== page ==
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## 3.7. Multiplicative Operators

Perl provides the C-like operators * (multiply), / (divide), and % (modulo). The * and / work exactly as you would expect, multiplying or dividing their two operands. Division is done in floating point, unless you've used the integer pragmatic module.

The % operator converts its operands to integers before finding the remainder according to integer division. (However, it does this integer division in floating point if necessary, so your operands can be up to 15 digits long on most 32-bit machines.) Assume that your two operands are called \$a and \$b. If \$b is positive, then the result of \$a % \$b is \$a minus the largest multiple of \$b that is not greater than \$a (which means the result will always be in the range 0 .. \$b-1). If \$b is negative, then the result of \$a % \$b is \$a minus the smallest multiple of \$b that is not less than \$a (which means the result will be in the range \$b+1 .. 0).

When use integer is in scope, % gives you direct access to the modulus operator as implemented by your C compiler. This operator is not well defined for negative operands, but will execute faster.

Binary x is the repetition operator. Actually, it's two operators. In scalar context, it returns a concatenated string consisting of the left operand repeated the number of times specified by the right operand. (For backward compatibility, it also does this in list context if the left argument is not in parentheses.)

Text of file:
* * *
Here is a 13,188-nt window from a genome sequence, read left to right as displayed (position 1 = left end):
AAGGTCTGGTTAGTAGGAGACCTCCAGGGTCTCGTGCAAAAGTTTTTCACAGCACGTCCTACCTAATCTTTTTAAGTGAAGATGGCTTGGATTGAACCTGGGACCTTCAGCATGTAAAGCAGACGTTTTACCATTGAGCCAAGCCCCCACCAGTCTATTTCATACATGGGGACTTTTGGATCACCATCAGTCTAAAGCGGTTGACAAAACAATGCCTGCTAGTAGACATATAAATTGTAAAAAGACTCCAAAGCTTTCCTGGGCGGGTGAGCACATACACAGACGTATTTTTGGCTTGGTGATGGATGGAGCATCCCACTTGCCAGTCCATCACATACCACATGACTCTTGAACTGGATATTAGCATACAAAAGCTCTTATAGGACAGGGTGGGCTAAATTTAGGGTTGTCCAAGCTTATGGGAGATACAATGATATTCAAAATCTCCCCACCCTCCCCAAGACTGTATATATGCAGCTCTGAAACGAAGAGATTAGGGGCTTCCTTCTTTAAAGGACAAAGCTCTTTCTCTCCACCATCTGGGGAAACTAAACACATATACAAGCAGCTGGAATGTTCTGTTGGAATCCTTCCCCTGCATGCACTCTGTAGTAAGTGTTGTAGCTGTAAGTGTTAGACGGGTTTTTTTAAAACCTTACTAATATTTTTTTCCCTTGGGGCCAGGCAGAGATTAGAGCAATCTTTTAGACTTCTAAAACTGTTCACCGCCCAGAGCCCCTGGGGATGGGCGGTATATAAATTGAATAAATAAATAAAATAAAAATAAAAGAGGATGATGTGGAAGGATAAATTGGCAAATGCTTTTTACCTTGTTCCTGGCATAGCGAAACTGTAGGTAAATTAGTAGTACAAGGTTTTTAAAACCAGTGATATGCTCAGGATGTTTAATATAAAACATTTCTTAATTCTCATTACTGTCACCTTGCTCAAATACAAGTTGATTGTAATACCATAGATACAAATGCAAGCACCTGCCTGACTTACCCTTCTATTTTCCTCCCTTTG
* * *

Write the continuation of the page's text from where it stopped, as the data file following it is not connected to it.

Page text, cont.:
```print '-' x 80;                             # print row of dashes
print "\t" x (\$tab/8), ' ' x (\$tab%8);      # tab over```
In list context, if the left operand is a list in parentheses, the x works as a list replicator rather than a string replicator. This is useful for initializing all the elements of an array of indeterminate length to the same value:
```@ones = (1) x 80;           # a list of 80 1's
@ones = (5) x @ones;        # set all elements to 5```
Similarly, you can also use x to initialize array and hash slices:
```@keys = qw(perls before swine);
@hash{@keys} = ("") x @keys;```
If this mystifies you, note that @keys is being used both as a list on the left side of the assignment and as a scalar value (returning the array length) on the right side of the assignment. The previous example has the same effect on %hash as:
```\$hash{perls}  = "";
\$hash{before} = "";
\$hash{swine}  = "";```